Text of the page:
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Egyptian Transition Moves Forward,
But Economic Crisis Deepens

Feb. 15, 2011 (EIRNS)—The Supreme Military Command of Egypt is moving rapidly forward with the promised transition to a new elected government, holding meetings with both the leaders of the youth movement from Tahrir Square and the Muslim Brotherhood. A Constitutional Committee has been appointed, to propose modifications to the Constitution, to set the basis for legitimate elections for both the Parliament and the Presidency. According to Egyptian sources, the Commission is representative (two of the eight commissioners including the nominal chairman, are from the Muslim Brotherhood), and includes some of the most respected and qualified constitutional law scholars in the country. According to the sources, the current interim cabinet is likely to be replaced, within the next 10-14 days, to remove the last remaining figures with close ties to the corrupt "businessmen" who came to dominate over the past 15 years, since the privatization drive began.

Both Egyptian and American sources have emphasized that the collapse of the economy and the level of debt pose an immediate and overwhelming problem. Reportedly, the Foreign Minister has made emergency calls to Washington, Riyadh, and several European capitals, seeking emergency aid to provide for basic needs of the population. This underscores Lyndon LaRouche's warnings that the Egyptian situation can only be understood and solved in the context of a global policy revolution that overturns all the policies and axioms of the British Empire and Wall Street.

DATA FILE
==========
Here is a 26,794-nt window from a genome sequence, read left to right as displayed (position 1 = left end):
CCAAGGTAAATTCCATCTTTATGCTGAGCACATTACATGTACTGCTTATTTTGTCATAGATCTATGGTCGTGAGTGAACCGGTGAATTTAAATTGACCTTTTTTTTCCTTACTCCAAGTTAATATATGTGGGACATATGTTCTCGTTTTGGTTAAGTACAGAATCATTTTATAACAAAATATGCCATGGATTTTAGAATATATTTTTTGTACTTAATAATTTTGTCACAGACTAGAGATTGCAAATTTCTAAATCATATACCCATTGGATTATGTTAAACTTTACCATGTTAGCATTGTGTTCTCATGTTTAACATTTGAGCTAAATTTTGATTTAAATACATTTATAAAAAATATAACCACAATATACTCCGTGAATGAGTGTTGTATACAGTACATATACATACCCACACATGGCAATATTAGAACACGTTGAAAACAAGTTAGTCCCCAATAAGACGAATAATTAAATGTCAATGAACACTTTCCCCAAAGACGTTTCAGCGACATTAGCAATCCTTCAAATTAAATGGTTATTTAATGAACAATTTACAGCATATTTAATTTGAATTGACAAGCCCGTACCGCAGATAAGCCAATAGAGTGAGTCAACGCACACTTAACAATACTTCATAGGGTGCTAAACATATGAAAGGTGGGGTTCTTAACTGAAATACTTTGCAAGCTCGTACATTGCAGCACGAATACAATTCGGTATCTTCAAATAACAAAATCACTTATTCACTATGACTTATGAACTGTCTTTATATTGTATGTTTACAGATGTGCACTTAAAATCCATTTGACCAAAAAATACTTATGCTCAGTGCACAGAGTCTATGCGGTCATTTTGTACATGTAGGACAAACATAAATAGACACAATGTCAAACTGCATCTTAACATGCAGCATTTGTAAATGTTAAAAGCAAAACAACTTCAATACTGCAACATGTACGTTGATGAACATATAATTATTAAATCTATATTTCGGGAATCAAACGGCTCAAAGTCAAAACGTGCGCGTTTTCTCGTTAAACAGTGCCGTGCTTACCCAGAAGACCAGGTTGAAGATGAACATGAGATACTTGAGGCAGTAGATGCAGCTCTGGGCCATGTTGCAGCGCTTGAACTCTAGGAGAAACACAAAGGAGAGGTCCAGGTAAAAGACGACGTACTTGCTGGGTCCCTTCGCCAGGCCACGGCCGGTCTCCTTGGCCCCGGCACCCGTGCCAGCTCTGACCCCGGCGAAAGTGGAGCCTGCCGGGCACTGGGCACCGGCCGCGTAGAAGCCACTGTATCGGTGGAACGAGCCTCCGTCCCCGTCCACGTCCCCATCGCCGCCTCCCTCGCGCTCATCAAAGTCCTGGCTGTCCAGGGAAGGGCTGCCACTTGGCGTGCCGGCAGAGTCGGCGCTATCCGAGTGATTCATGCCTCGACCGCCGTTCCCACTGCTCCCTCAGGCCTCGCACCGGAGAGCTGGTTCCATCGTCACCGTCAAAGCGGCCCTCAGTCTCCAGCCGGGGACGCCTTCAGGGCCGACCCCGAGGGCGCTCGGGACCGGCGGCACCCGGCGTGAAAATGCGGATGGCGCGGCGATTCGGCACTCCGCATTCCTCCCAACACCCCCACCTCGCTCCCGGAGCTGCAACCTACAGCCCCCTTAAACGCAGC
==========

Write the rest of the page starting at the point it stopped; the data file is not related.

According to these sources, workers' associations are conducting strikes throughout the country, and the Supreme Military Council has asked both the youth leaders and the Muslim Brothers to use their influence to bring some level of stability, while emergency measures and international aid programs are put in place to solve the most immediate emergencies. The longer- term problem to be addressed, is the collapse of Egypt's infrastructure, including the energy grid, water management, and transportation.